OLIEVENHOUTBOSCH – The Mahlasedi Foundation, which will be handing out 30 000 parcels in the coming weeks, has arranged a delivery system to ensure there aren’t large crowds of people coming to collect their parcels.
While the country battles Covid-19, an Olievenhoutbosch-based foundation has worked tirelessly to distribute food parcels to those in need.
Over the next few weeks, the Mahlasedi Foundation will distribute 30 000 food parcels in the area.
One food parcel weighs roughly 75kg, is worth about R1 000 and should feed a family of four twice a day for a month. The parcels were put together with due consideration of the nutritive requirements of the recipients and include maize meal, flour, rice, samp and sugar among other items.
The foundation’s distribution process was designed in consultation with and implemented by many stakeholders. According to the foundation’s chairperson, Bert Pretorius, the households of the community were issued with QR tags connected to their ID document or passport. Each section of the community was assigned a collection date and upon presentation of their tag and identification documents at the distribution point, they would then be verified, scanned for fever and sanitised before being allowed entry to the parcel collection point, while adhering to lockdown protocols.
Pretorius said, “When we started tagging the homes, we realised the extent of the need in this community. The poverty is extreme and the people are desperate for relief. Many households share homes, with some of the tiny properties providing shelter for up to 12 families.”
Food distribution started on 29 April and saw 7 500 parcels successfully distributed. On 2 May thousands of people were lined up for kilometres from the school where the food was being distributed, some from as early as 1am. The Midrand Reporter reported on this in Thousands flock to Olievenhoutbosch to receive food parcels, published on 2 May.
A rumour, of unknown origin, was spread throughout the community that it would be the last day for food collection and this saw the people panic and come out in their thousands. Many ignored all the protocols of social distancing and their assigned date for collection because of the fear of being left without food.
In spite of a difficult start, the people were still issued with 3 000 parcels on the day. “To our knowledge, there were no incidents of violence or rioting and the situation was peacefully resolved,” the foundation said.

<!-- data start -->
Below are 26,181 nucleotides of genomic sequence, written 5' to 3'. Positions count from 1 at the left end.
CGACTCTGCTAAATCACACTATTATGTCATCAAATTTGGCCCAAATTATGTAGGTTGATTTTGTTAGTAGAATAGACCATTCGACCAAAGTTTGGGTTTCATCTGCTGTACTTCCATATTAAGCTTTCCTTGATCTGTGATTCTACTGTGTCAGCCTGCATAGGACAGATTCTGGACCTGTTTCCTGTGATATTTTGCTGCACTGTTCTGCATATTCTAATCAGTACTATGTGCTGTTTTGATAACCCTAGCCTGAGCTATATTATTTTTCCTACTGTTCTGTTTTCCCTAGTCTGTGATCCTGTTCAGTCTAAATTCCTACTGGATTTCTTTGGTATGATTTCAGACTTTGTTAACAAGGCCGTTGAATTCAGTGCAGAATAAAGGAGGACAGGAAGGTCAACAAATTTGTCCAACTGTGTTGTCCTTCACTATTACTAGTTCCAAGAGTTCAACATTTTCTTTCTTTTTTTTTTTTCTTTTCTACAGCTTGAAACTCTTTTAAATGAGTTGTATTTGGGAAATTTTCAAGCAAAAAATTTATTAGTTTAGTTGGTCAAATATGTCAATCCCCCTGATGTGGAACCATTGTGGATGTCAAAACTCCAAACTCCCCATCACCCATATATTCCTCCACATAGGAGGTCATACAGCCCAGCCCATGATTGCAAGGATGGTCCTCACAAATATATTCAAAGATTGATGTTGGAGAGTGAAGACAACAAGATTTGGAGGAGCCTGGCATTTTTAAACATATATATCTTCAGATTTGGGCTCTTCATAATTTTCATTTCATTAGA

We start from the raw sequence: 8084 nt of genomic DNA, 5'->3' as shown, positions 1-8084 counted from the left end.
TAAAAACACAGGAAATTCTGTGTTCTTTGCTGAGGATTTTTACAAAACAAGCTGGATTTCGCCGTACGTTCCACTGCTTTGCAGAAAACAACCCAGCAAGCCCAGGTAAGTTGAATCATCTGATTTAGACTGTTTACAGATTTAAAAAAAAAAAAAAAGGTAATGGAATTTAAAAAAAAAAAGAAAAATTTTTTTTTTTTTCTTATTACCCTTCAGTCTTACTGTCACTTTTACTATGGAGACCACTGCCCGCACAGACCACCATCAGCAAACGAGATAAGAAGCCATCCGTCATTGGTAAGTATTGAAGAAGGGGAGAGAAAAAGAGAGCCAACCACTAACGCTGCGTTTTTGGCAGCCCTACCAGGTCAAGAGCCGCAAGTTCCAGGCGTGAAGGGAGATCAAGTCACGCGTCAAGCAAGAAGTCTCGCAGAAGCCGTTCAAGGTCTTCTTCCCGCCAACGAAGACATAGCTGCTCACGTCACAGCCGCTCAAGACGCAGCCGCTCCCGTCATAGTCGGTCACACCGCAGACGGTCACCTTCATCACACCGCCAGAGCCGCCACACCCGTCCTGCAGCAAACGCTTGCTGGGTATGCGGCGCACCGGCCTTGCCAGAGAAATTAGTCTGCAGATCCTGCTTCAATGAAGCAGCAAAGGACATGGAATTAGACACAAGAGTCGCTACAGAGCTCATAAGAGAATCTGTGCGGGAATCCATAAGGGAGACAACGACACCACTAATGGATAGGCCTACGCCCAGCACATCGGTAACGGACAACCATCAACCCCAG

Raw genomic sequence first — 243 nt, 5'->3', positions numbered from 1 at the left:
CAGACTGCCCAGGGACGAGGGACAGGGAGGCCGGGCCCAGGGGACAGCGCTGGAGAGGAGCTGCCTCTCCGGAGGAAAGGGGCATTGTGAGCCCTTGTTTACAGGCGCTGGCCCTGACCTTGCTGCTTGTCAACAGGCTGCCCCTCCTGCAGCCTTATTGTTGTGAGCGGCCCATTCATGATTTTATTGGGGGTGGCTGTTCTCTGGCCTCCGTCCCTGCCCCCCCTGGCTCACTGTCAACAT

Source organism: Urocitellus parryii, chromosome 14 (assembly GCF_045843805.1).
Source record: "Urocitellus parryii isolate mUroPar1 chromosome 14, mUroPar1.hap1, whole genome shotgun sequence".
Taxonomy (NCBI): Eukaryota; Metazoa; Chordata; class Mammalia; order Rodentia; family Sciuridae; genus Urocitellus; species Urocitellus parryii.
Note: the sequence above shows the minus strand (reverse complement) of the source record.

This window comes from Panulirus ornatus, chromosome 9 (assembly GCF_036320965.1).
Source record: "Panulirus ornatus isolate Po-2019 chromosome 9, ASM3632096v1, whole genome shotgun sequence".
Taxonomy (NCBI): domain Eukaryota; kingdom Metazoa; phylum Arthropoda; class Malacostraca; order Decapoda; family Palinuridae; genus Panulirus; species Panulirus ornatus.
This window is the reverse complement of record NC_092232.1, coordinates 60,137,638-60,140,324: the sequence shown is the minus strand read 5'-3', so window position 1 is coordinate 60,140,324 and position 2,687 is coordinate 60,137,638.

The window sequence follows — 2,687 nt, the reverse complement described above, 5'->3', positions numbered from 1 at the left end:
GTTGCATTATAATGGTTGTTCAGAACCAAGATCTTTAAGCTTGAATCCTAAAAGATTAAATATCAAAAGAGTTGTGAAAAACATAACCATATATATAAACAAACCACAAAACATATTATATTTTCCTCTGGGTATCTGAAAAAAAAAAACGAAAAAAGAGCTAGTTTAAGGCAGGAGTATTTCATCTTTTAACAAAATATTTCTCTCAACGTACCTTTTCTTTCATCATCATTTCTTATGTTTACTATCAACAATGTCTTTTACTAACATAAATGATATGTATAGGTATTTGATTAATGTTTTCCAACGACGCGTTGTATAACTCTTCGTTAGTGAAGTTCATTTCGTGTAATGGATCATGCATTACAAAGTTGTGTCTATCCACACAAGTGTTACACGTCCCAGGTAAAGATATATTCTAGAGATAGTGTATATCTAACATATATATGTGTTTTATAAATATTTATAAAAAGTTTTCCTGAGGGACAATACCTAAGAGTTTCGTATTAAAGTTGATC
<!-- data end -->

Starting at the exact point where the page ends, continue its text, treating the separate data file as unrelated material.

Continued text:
On 3 May, it was business as usual and the food flowed to a grateful community without any incidents or contraventions of lockdown regulations whilst think tanks were set in motion to change the distribution model to minimise movement of the local people.
As of 4 May, the food distribution process was changed from a collection system to a delivery system. The tagging system mentioned previously makes it possible for each household who had not collected their food to now be identified and see their parcel delivered to their door. This eliminates the risk of crowds gathering and social distancing being ignored in queues as well as to assist those who are elderly, pregnant or otherwise impaired and ensure they no one is excluded due to their inability to wait in a distribution line.
“Although we have been feeding impoverished communities for years, we have never embarked on a project of this scale. We are grateful to all our partners for their support. We have learnt a lot and continue to streamline and improve our processes on a daily basis as the health and safety of the community is of paramount importance to our foundation. With this said, we would like to extend a sincere thank you to the hundreds of volunteers from our organisation who stepped up and, with true compassion, worked tirelessly into the early hours of the mornings to alleviate the plight of the poor this week,” said Pretorius.
Source: Midrand Reporter